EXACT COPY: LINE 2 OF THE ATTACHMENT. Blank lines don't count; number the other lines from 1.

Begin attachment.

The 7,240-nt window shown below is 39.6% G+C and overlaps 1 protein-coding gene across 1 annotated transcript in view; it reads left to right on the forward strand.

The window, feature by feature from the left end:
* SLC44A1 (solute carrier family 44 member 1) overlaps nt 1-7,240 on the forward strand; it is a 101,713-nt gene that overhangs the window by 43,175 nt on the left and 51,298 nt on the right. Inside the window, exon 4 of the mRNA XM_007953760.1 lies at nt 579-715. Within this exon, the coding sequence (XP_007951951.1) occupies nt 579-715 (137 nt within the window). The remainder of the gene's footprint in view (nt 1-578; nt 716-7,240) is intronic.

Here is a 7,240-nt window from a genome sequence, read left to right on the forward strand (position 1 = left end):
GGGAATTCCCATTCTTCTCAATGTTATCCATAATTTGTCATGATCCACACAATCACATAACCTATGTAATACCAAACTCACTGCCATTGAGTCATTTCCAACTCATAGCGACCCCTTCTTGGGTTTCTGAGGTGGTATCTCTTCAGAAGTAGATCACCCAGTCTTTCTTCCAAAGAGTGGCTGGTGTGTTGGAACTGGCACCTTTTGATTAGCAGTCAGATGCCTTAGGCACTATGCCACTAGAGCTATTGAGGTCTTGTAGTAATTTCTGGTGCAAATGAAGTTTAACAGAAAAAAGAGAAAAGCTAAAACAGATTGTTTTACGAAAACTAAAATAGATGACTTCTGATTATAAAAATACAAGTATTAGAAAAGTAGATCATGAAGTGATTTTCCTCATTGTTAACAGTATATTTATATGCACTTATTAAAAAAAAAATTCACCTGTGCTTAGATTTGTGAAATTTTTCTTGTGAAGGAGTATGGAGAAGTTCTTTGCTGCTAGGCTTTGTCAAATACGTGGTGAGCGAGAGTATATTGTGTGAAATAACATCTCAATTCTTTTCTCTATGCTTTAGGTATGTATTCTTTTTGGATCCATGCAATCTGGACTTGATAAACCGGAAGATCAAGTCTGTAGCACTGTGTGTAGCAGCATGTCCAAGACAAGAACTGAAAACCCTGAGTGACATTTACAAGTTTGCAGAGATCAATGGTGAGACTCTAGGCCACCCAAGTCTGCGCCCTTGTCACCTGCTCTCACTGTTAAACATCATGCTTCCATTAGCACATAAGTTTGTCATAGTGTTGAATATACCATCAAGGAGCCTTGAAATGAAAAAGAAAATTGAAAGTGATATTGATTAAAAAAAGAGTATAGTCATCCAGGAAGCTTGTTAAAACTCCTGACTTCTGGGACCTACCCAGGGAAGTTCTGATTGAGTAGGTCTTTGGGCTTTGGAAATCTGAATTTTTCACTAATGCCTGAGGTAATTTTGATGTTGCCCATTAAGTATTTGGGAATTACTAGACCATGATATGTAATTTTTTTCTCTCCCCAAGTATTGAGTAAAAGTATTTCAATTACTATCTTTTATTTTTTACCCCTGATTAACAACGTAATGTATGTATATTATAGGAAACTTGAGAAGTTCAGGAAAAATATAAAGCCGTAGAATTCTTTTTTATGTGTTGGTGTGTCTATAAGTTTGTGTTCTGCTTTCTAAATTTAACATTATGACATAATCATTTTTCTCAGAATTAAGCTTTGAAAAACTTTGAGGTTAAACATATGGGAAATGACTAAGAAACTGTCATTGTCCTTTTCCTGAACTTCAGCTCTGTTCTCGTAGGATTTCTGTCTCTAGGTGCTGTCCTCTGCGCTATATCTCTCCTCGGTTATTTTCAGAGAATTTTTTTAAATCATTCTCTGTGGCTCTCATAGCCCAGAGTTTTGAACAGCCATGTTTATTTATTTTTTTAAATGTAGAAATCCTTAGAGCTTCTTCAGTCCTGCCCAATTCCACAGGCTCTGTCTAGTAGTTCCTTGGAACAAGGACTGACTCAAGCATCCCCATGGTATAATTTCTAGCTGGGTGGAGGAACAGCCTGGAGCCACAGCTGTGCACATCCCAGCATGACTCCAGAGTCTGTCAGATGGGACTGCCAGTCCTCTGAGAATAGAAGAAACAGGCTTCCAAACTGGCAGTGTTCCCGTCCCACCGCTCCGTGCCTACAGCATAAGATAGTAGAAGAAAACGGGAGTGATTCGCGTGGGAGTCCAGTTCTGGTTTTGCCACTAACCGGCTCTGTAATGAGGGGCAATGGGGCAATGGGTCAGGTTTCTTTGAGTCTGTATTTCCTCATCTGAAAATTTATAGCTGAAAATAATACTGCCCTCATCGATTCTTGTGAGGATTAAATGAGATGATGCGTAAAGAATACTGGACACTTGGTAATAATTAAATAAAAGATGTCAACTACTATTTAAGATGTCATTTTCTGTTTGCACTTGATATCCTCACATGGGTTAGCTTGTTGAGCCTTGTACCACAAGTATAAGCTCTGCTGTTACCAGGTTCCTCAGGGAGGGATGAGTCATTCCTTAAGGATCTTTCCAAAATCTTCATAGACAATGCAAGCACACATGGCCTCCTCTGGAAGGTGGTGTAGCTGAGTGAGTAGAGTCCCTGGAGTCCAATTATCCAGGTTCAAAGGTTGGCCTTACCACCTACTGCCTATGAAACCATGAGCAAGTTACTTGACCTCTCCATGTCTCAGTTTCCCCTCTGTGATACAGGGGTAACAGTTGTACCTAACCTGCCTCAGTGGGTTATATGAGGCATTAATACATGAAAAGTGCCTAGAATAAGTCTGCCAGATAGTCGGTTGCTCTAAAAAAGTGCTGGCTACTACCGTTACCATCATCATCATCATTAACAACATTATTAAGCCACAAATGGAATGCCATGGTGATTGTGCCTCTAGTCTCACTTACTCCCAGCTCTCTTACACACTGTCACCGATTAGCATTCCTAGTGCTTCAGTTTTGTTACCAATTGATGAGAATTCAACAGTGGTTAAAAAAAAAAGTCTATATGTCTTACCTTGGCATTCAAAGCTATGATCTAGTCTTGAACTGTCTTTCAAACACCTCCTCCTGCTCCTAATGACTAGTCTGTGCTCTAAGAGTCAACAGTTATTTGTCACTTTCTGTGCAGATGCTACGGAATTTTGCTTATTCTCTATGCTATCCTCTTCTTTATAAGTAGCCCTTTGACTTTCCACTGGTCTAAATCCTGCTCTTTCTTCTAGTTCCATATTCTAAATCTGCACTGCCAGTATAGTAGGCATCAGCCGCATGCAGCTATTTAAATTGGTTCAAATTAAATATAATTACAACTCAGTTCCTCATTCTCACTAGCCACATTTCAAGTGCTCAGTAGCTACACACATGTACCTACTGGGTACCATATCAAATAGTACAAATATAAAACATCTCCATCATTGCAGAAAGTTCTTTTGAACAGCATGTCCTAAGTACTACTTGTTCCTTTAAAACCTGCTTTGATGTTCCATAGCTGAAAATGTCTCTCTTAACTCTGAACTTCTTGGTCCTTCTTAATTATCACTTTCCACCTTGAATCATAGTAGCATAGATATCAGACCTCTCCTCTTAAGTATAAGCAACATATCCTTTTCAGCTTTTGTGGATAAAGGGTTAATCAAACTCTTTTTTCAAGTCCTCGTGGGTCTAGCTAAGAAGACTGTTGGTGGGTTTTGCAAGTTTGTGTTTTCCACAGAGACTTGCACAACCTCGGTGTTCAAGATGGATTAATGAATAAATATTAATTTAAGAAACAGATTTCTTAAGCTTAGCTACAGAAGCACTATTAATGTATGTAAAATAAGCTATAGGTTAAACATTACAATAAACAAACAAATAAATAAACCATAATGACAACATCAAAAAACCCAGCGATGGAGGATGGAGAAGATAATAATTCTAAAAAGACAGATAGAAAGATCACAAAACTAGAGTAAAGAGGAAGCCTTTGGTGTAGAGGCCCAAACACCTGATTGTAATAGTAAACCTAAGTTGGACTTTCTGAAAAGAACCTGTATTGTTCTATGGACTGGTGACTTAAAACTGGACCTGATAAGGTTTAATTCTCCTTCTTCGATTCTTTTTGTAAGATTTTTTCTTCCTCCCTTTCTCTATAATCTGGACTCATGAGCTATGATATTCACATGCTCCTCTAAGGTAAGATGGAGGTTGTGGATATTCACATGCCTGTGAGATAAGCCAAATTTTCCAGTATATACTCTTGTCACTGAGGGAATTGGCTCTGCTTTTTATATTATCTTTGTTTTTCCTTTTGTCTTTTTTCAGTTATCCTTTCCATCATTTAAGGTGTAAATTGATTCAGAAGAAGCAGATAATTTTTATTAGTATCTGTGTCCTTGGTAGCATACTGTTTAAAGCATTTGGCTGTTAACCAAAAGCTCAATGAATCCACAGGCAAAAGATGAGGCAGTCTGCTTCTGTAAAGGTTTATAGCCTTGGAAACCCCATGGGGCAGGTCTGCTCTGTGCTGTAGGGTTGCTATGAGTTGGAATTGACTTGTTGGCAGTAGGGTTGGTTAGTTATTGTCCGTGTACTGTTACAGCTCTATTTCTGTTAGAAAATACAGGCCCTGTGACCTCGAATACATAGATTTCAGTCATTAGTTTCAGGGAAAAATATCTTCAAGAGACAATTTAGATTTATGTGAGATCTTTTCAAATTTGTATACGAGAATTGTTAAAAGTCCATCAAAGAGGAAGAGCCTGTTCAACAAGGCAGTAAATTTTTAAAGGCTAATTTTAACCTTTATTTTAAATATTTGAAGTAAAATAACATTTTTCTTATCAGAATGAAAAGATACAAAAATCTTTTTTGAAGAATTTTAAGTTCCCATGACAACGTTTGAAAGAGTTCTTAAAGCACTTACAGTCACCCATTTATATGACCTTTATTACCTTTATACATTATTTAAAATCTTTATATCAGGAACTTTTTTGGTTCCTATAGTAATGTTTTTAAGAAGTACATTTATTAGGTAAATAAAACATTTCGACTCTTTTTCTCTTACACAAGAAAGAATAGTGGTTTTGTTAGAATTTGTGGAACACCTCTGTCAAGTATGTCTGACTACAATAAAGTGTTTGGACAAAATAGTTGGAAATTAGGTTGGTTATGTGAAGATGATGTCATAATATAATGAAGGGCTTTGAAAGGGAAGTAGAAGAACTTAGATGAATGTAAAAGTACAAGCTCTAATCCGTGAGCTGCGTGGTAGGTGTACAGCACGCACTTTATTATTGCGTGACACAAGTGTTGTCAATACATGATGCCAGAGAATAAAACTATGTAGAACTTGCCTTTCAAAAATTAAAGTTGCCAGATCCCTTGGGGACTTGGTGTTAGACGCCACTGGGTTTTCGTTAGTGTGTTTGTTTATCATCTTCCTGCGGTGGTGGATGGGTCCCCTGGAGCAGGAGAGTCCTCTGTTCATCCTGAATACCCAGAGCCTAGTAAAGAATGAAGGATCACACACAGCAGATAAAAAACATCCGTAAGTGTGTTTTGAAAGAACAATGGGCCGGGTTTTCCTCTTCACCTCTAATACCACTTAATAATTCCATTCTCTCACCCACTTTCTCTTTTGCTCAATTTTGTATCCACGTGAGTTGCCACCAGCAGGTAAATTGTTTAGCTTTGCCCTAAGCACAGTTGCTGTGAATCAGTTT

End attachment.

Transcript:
The window, feature by feature from the left end: